When you're down 2-0, everything is a matter of last-chance sweepstakes. Do or die, theirs to reason why—curse you, Jim Wolf—with nothing to do but try and rally from it, because in a five-game series, you just need to set everything else aside and recognize that there are no tomorrows, not if you don't create them yourself. One of the two teams down to their very last game in every game left in the round, one did exactly that, one less so.
The agony of the exercise of losing yet again to the Yankees might make the Twins the true inheritors to any legacy as “dem Bums,” because of the sense that something major, almost inevitably, has to go wrong. Saturday night, with the Twins finally getting to face a right-hander, you could blame so much on the absence of Justin Morneau. Is it that much of a surprise to get shut out through seven innings by Phil Hughes when nobody in the lineup has more than six career plate appearances against the guy, and while going without Morneau, a hitter who'd pounded a pair of taters against Hughes in just three confrontations?
As guilty as I am in joining the line in the forge, however repeatedly wrought and overwrought the fidgeting over who the Yankees could count on to start and why that might have been, in the end it's important to dial back and recognize that they had a series of advantages, starting with obviously better starters in all three games. If there were concerns about Andy Pettitte or Hughes, keep in mind that the Twins were calling on Francisco Liriano, who's raked up more than his share of frequent flaky mileage, followed by the even more guilty Carl Pavano, and then a nice little lefty swingman for Game Three. Is that really the stuff of champions, from the team that should have learned otherwise from the big-two duo of 1987?
Say what you will about Brian Duensing as a utility pitcher—he has made himself indispensable to a Twins team that, for all of its jabber about its home-grown strike-throwing sensibilities, couldn't count on Scott Baker or Kevin Slowey, and shouldn't count on Nick Blackburn. Despite that, you really want to sign up for a Game Three start for a swingman, against the Yankees, in an elimination game? That's the master plan? If the Twins were supposed to live and die on the strength of their convictions, their rotation selections betrayed something less than a full measure of commitment to their oft-advertised value system. Either Duensing was going to dispense with a utility pitcher's label against the best offense in the league, or not. Already touched for a pair of scores in the first third of the game, when he ran into trouble against it in yet another eight-batter inning in the fourth, that shouldn't have come as that much surprise—he was already laboring against lowered expectations reflected in a SIERA 1.4 runs higher than his ERA.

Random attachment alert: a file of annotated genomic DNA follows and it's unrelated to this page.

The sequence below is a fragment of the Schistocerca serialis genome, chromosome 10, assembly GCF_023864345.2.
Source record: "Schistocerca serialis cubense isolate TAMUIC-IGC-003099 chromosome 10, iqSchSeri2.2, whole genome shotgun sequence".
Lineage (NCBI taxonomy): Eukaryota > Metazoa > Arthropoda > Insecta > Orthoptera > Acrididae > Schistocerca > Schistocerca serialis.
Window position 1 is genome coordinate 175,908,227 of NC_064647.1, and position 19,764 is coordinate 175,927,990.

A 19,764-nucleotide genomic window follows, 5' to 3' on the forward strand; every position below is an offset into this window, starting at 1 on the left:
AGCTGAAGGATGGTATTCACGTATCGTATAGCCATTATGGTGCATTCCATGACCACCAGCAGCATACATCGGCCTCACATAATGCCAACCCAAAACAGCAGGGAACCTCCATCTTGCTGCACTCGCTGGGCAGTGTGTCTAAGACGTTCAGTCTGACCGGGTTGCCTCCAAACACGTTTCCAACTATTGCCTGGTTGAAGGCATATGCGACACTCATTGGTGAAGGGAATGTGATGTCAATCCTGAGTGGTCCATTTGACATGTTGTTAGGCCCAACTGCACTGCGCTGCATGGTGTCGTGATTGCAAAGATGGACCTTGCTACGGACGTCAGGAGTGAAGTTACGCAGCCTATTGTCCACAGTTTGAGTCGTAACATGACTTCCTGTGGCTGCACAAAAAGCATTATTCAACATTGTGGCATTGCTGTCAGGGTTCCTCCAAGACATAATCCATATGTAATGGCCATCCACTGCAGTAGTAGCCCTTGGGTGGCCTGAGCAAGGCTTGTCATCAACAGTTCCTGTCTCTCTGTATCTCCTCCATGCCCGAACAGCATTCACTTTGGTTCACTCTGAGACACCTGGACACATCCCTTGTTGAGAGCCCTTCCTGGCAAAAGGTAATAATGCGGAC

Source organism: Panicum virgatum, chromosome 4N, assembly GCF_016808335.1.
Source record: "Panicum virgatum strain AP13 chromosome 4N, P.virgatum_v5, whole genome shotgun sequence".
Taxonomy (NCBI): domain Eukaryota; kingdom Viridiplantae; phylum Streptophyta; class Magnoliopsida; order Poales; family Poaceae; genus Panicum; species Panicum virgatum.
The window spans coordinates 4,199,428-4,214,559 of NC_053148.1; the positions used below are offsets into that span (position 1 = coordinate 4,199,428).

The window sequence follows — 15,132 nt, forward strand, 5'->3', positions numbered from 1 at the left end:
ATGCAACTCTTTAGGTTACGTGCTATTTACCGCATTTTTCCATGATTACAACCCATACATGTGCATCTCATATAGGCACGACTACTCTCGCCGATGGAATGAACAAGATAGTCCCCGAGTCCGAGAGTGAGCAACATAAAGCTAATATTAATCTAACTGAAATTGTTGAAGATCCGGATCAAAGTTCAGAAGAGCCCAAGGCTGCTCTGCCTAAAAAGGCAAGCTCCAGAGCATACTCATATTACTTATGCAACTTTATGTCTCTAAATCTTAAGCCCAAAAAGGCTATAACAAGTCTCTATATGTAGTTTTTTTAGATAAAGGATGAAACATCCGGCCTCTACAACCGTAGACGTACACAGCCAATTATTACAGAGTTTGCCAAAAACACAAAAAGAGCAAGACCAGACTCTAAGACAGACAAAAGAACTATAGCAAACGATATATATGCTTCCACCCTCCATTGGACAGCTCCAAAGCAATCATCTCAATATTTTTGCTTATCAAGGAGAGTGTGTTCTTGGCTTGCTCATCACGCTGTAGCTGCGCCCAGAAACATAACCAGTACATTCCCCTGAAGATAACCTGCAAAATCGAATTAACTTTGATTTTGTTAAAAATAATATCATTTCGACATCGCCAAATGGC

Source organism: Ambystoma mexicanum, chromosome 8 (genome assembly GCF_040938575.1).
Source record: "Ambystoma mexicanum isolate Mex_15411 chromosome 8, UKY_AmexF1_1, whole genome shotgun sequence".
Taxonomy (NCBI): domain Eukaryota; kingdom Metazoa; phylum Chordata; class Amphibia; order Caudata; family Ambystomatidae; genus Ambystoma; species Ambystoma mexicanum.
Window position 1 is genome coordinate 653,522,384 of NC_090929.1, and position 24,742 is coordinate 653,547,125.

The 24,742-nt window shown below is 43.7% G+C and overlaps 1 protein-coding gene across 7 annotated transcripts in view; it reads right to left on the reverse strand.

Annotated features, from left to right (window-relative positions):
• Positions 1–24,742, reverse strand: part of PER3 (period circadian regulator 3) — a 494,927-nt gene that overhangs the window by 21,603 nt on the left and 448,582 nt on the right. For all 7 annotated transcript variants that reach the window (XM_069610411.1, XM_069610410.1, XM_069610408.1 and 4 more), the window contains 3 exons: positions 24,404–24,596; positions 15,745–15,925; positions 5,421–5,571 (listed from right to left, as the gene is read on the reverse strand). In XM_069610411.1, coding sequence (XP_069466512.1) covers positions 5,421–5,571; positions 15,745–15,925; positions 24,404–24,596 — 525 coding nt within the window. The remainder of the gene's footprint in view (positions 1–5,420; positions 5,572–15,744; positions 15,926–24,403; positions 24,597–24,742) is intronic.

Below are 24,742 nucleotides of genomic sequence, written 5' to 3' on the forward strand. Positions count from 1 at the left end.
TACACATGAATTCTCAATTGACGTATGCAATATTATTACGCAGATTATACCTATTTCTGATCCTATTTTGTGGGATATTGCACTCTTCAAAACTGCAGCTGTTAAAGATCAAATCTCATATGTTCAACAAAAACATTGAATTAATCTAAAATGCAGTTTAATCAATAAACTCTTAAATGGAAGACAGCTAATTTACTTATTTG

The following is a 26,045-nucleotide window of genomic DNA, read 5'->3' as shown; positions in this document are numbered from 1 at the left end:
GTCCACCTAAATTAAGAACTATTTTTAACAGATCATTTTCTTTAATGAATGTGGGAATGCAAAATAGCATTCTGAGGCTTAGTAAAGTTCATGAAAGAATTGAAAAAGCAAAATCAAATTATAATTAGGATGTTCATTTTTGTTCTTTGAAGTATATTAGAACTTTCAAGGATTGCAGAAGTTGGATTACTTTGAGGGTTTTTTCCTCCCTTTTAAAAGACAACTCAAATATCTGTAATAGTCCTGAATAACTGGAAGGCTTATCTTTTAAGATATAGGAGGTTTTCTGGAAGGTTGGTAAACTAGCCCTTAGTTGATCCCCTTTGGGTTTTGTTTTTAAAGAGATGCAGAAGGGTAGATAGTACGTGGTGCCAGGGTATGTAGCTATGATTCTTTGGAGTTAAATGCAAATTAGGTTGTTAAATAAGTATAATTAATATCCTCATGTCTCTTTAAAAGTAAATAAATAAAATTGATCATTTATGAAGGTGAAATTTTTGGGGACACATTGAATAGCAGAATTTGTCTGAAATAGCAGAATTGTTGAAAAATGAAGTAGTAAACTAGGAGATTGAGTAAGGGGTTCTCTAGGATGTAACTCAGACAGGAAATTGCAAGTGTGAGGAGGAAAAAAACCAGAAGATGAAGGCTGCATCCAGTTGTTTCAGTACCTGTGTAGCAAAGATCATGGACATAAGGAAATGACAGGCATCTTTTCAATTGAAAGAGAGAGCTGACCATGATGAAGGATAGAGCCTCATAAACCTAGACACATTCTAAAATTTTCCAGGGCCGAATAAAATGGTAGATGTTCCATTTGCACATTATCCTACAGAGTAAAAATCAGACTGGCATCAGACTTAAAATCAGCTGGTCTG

So the Twins, short of quality pitching and equally short of quality hitting by the time they'd arrived in October, made another poor showing. Maybe matters would have turned out better if Morneau or Baker were totally healthy, maybe not—when you're talking about a team that chose Duensing and Blackburn and a post-season roster stocked with players they made a point of avoiding, it isn't like Ron Gardenhire had a full deck to deal from. It's another question altogether whether he'd have been able to use it, but choices like Duensing and Blackburn don't inspire a ton of confidence that the Twins weren't just another one of history's speed bumps built to be beaten by the beasts of the East.
If the Twins went in prepped for the slaughter and obligingly placed their heads on the block in the Bronx, in Texas the Rays eventually got around to playing with a sense of what was at stake—golf on Monday, or Game Five prep. Those wondering aloud how the Rays scored 800 runs this year got a necessary reminder, via seven walks. Even so, they very nearly handed away their opportunity to tie up the game in the sixth, but perhaps what was to come serves as a defense for those who stress the virtues of relief specialization. Ron Washington bugged out on Colby Lewis' high-wire act after three walks in his last four batters, but he turned to first one live arm and then another, without getting the full benefit of talent and mid-90s heat—Derek Holland pitched into trouble, but Matt Joyce, handily the worst baserunner on the roster, ran into the inning's second out after a Dan Johnson single. Holland just followed it up by walk Carlos Peña on four pitches. With B.J. Upton stepping in, Washington turned to Alexi Ogando, not his best righty reliever, but another kid who cooks with gas—except that Ogando has been less effective from the stretch, and his attempts to go up and in on Upton only got him to offer on a fourth pitch, which he lined to left to tie things.